Mozilla this week decreed that future web-facing features of Firefox must meet an under-development standard that requires all browser-to-server-and-back traffic be encrypted.
Mozilla engineer Anne van Kesteren in a post to a company blog said:
“Effective immediately, all new features that are web-exposed are to be restricted to secure contexts. A feature can be anything from an extension of an existing IDL-defined object, a new CSS property, a new HTTP response header, to bigger features such as WebVR.”
Secure contexts, dubbed a “minimum security level,” is a pending standard of the W3 (World Wide Web Consortium), the primary standards body for the web. Secure contexts’ main purpose, according to its documentation: “Application code with access to sensitive or private data be delivered confidentially over authenticated channels that guarantee data integrity.”
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In practice, that means traffic must be encrypted to prevent “man-in-the-middle” attacks in which hackers siphon insecure browser-server traffic by getting between the two and listening.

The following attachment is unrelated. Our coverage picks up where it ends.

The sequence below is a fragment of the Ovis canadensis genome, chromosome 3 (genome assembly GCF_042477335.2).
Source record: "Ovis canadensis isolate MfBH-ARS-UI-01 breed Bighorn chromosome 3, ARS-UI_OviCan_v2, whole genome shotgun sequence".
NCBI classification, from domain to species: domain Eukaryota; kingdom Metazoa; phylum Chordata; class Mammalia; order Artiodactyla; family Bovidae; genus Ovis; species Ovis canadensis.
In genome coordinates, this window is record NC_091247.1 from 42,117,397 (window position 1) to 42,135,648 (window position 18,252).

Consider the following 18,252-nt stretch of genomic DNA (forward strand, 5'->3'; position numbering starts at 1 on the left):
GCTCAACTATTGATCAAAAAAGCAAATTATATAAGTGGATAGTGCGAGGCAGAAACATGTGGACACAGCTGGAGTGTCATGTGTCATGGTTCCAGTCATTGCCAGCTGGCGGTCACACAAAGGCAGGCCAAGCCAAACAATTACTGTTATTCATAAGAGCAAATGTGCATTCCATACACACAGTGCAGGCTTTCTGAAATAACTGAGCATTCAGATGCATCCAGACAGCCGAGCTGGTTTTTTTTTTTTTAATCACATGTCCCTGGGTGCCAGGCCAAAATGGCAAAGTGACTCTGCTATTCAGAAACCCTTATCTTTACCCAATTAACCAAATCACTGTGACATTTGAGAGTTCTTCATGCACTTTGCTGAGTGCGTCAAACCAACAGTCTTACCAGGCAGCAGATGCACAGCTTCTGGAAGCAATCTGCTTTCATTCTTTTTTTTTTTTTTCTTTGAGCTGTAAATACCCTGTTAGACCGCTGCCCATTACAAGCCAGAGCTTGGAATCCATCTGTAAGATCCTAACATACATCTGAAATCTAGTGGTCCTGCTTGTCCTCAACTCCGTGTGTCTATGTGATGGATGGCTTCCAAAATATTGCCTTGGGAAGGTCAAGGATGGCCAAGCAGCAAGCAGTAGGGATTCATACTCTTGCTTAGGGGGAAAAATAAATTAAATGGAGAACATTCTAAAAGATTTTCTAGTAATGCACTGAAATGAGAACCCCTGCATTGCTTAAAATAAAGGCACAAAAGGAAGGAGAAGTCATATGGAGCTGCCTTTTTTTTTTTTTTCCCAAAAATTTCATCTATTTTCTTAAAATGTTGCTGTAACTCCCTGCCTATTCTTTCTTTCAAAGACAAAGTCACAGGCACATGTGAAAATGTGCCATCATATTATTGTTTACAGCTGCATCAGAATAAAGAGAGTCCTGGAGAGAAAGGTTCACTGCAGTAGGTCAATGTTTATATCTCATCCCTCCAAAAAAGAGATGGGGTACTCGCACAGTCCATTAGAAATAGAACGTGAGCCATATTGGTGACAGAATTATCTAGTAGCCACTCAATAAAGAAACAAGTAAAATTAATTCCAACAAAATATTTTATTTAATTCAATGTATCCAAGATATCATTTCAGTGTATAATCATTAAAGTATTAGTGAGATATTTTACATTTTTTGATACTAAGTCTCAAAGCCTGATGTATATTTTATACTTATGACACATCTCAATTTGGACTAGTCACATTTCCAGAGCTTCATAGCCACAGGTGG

Henceforth, any newly-introduced Firefox feature that relies on browser-to-server communication will work only across HTTPS connections. Older features and/or technologies will continue to operate across unencrypted HTTP links on a “case-by-case basis,” said van Kesteren. He also pledged that Mozilla would provide developer tools to “ease the transition to secure contexts.”
The move isn’t out of the blue: Mozilla first announced intentions to require HTTPS in April 2015. The first item of business then was “setting a date after which all new features will be available only to secure websites,” which this week’s missive scratched off the to-do list. Nor was Mozilla flying solo on the tactic, as others, notably Google, have been pressuring sites to convert from HTTP to HTTPS since 2014.
(Mozilla has been in that hunt as well with its sponsorship of the Let’s Encrypt project, which provides free certificates to secure sites. By Mozilla’s tally, 66% of all Firefox-loaded pages were encrypted this month.)
The next opportunity for Firefox to introduce a new feature or technology that would be immediately affected by its announcement will be Jan. 23, when version 58 is to ship.
This article originally appeared on the IDG Network by Gregg Keizer